The Next Major Domino In The fight To Legalize Marijuana Is About To Fall

Originally published in AlterNet

CALIFORNIA: The long-awaited pot legalization initiative from the Coalition for Cannabis Policy Reform, also known as ReformCA, is about to be filed with state officials. Backers of the initiative told the LA Weekly Tuesday that language for circulation will be filed with the attorney general’s office in a matter of “days.”

There are a handful of legalization initiatives already filed and some already approved for signature gathering, but there is little sign that any of them have the financial and organizational resources to actually make the ballot. It takes some 365,000 valid voter signatures to qualify, a number that virtually demands paid signature gatherers at a cost that could run a million dollars or more.

The ReformCA campaign, on the other hand, has the backing of both powerful and deep-pocketed national groups as the Drug Policy Alliance and the Marijuana Policy Project, as well as major state drug reform, civil rights, and labor groups, including the California NAACP and the United Food and Commercial Workers.

 

CALIFORNIA:

How Humboldt became America’s marijuana capital

BY   Excerpted from “Humboldt: Life on America’s Marijuana Frontier”

CALIFORNIA:  Late one morning in the winter of 1970, when Mare Abidon was a young woman of thirty, with blond hair that streamed down her back, she stood outside her San Francisco apartment holding a cardboard box and prepared to say good-bye. The box in her arms brimmed with the remnants of the life she was leaving behind, and all the lives that came before that: art supplies from school, horn jewelry purchased on the street in India, and batik granny dresses from her years in the Haight. Len was waiting in his truck nearby. Brooding Len with the dark beard and strong arms, who had made Mare’s heart skip a beat the first time she laid eyes on him years ago at the post office. [Read more…]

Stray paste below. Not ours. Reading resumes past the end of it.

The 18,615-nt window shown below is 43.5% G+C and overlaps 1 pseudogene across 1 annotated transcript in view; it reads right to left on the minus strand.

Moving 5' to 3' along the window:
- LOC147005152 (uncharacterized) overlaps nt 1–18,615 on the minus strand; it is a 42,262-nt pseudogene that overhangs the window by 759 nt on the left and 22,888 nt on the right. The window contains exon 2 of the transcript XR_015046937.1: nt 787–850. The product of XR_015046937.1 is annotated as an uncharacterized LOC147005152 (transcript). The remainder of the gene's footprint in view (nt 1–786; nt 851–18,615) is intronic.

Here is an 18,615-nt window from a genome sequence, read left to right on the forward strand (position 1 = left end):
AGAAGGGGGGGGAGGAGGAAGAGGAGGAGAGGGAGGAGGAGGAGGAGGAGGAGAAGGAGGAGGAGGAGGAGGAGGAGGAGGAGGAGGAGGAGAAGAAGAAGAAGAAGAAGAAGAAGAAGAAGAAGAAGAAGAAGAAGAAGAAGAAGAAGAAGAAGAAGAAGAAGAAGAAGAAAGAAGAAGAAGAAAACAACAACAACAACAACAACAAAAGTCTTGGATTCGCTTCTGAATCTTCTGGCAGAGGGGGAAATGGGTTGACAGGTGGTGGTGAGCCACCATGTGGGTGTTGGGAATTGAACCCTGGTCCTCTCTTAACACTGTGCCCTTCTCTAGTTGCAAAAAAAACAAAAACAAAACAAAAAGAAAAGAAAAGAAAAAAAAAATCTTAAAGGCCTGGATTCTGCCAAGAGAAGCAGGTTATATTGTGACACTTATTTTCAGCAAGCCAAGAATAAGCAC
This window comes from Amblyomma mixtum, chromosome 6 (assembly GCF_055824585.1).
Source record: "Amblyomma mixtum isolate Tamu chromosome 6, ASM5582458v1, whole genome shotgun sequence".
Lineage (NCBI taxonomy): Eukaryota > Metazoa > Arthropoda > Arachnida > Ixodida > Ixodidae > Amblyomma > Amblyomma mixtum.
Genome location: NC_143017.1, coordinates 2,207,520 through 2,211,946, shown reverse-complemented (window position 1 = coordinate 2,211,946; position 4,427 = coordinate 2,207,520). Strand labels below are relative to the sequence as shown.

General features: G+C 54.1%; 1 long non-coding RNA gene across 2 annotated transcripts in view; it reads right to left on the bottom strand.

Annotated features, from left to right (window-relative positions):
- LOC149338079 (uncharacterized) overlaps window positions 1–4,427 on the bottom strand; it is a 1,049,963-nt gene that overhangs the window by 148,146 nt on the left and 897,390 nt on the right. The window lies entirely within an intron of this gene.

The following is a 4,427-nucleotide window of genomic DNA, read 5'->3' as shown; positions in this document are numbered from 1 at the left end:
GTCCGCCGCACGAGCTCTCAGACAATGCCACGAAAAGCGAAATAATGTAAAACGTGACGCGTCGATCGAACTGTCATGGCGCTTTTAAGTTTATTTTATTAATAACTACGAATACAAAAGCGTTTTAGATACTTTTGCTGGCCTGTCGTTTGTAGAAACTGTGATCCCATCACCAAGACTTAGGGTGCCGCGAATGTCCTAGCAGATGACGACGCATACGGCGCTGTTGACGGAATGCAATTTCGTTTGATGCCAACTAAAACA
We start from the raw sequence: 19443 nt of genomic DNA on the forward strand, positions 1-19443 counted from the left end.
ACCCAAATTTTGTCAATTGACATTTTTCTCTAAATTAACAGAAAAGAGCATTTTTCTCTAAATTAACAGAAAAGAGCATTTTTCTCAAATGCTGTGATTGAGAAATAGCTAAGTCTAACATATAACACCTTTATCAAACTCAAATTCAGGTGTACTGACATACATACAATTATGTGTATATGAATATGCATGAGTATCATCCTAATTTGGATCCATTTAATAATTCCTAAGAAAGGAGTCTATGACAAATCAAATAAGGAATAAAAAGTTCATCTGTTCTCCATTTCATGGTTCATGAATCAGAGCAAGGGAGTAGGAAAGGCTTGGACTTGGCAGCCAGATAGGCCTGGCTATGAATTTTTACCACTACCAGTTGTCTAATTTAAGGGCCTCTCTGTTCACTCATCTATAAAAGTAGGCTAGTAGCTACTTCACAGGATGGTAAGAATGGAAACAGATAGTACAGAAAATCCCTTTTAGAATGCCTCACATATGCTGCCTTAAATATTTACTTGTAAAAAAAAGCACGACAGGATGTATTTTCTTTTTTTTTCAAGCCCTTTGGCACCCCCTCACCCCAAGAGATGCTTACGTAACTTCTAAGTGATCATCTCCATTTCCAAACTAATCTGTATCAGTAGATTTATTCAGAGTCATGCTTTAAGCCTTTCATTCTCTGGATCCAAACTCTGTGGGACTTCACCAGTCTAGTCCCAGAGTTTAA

New York legislation will never be progressive

NEW YORK: Earlier this year, New York looked poised to become the 19th state to legalize medical marijuana. The state Assembly passed a bill by a 99-41 margin June 3. A Quinnipiac poll taken that week indicated that 70 percent of New Yorkers supported the idea. And in the state Senate, the Republicans who had blocked medical-marijuana measures the three times they’d passed the Assembly now retained power only by allying with five renegade Democrats—one of whom, Diane Savino of Staten Island, was the bill’s sponsor. Savino repeatedly said she believed she had enough votes to pass the bill, and would bring it to the floor when the right time came.

That time didn’t come. When the state Senate adjourned early in the morning of June 22, the bill had never reached the floor, despite the renegade Democrat faction’s leader, Jeffrey Klein, cosponsoring a more restrictive revised version. Another measure, to reduce the penalty for marijuana possession “in public view” from a misdemeanor to a $100 fine, also died without a vote in the Senate.

[Read more…]

New York legislation will never be progressive

NEW YORK: Earlier this year, New York looked poised to become the 19th state to legalize medical marijuana. The state Assembly passed a bill by a 99-41 margin June 3. A Quinnipiac poll taken that week indicated that 70 percent of New Yorkers supported the idea. And in the state Senate, the Republicans who had blocked medical-marijuana measures the three times they’d passed the Assembly now retained power only by allying with five renegade Democrats—one of whom, Diane Savino of Staten Island, was the bill’s sponsor. Savino repeatedly said she believed she had enough votes to pass the bill, and would bring it to the floor when the right time came.

That time didn’t come. When the state Senate adjourned early in the morning of June 22, the bill had never reached the floor, despite the renegade Democrat faction’s leader, Jeffrey Klein, cosponsoring a more restrictive revised version. Another measure, to reduce the penalty for marijuana possession “in public view” from a misdemeanor to a $100 fine, also died without a vote in the Senate.

[Read more…]